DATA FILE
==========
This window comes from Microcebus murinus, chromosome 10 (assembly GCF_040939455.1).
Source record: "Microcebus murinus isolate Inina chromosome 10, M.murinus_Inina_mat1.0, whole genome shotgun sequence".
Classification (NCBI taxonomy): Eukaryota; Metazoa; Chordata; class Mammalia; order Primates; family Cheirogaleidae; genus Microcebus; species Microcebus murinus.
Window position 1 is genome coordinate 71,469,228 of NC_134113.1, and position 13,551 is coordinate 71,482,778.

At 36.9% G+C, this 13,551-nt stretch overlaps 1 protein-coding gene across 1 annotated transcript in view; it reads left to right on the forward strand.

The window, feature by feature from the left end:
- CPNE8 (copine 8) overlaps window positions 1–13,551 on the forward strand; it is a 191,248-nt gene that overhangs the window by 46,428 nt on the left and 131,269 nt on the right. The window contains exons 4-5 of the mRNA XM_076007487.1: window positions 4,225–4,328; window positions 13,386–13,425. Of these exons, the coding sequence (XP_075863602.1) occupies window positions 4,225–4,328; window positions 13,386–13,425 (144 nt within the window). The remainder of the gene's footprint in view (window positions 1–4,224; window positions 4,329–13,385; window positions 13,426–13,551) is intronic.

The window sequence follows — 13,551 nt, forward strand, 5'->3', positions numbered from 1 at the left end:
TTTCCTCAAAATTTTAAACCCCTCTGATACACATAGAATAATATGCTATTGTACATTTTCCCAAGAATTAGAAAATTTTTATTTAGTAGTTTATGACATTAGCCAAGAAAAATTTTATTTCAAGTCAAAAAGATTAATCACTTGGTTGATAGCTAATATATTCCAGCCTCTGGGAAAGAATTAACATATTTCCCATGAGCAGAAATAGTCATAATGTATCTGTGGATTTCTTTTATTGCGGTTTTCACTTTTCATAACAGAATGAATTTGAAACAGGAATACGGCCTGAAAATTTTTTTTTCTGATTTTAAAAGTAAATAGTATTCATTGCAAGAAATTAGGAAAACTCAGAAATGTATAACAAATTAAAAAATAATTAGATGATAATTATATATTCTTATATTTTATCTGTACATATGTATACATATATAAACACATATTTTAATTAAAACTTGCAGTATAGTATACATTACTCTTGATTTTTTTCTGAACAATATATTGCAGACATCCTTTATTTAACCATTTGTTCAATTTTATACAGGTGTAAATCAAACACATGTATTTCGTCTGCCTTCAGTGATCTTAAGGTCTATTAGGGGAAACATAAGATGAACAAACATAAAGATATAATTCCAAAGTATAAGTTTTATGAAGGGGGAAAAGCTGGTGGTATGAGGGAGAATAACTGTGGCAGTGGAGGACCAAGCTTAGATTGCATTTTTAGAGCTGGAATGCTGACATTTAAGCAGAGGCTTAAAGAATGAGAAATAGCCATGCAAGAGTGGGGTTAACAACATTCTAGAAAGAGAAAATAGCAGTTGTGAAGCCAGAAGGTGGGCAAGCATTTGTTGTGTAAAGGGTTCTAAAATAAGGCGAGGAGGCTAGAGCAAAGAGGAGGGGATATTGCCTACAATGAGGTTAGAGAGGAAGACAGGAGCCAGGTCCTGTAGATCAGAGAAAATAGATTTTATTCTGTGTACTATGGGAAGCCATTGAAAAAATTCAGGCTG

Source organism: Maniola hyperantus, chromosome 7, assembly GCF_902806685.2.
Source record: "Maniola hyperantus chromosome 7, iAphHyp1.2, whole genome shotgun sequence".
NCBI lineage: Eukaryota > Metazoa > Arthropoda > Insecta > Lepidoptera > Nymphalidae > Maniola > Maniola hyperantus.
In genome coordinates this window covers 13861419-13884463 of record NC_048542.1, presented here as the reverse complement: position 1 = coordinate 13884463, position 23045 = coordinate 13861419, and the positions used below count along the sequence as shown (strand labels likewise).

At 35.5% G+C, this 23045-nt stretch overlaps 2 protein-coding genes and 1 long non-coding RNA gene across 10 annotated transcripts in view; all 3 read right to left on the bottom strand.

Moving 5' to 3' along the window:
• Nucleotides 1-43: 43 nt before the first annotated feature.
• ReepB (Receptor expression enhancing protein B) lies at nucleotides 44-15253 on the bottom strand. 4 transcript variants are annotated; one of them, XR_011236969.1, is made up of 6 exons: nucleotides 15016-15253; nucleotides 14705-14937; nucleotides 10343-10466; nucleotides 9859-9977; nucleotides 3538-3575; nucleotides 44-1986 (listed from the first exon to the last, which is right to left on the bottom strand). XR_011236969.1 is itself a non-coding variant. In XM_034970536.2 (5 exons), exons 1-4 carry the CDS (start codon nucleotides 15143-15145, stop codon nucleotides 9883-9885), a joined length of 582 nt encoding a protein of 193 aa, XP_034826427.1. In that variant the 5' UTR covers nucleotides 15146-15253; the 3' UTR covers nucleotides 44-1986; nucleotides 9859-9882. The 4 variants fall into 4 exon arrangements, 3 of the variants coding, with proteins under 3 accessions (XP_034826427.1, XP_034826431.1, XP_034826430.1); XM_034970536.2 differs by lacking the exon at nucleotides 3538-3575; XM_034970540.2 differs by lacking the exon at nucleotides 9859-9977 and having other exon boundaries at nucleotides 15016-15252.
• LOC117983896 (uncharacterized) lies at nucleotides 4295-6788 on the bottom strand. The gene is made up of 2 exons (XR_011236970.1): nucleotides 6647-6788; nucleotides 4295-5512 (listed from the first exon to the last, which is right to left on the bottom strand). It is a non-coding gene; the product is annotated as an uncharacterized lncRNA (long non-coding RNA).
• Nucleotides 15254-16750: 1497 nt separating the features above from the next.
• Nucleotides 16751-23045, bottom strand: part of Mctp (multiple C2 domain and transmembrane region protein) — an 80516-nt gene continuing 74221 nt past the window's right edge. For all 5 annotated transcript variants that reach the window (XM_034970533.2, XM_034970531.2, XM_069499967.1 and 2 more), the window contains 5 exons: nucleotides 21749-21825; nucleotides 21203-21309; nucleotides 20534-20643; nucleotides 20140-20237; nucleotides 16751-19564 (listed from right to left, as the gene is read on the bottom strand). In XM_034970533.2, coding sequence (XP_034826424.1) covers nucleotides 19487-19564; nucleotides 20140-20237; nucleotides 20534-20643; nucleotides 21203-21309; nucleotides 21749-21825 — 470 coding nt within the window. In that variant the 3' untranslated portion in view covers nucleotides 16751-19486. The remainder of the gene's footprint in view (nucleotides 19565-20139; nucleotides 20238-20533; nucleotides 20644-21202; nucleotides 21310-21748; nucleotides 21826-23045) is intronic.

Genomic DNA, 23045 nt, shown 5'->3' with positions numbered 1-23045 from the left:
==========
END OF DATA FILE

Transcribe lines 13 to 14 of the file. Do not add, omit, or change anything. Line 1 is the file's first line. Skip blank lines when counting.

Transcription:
In genome coordinates this window covers 13861419-13884463 of record NC_048542.1, presented here as the reverse complement: position 1 = coordinate 13884463, position 23045 = coordinate 13861419, and the positions used below count along the sequence as shown (strand labels likewise).

At 35.5% G+C, this 23045-nt stretch overlaps 2 protein-coding genes and 1 long non-coding RNA gene across 10 annotated transcripts in view; all 3 read right to left on the bottom strand.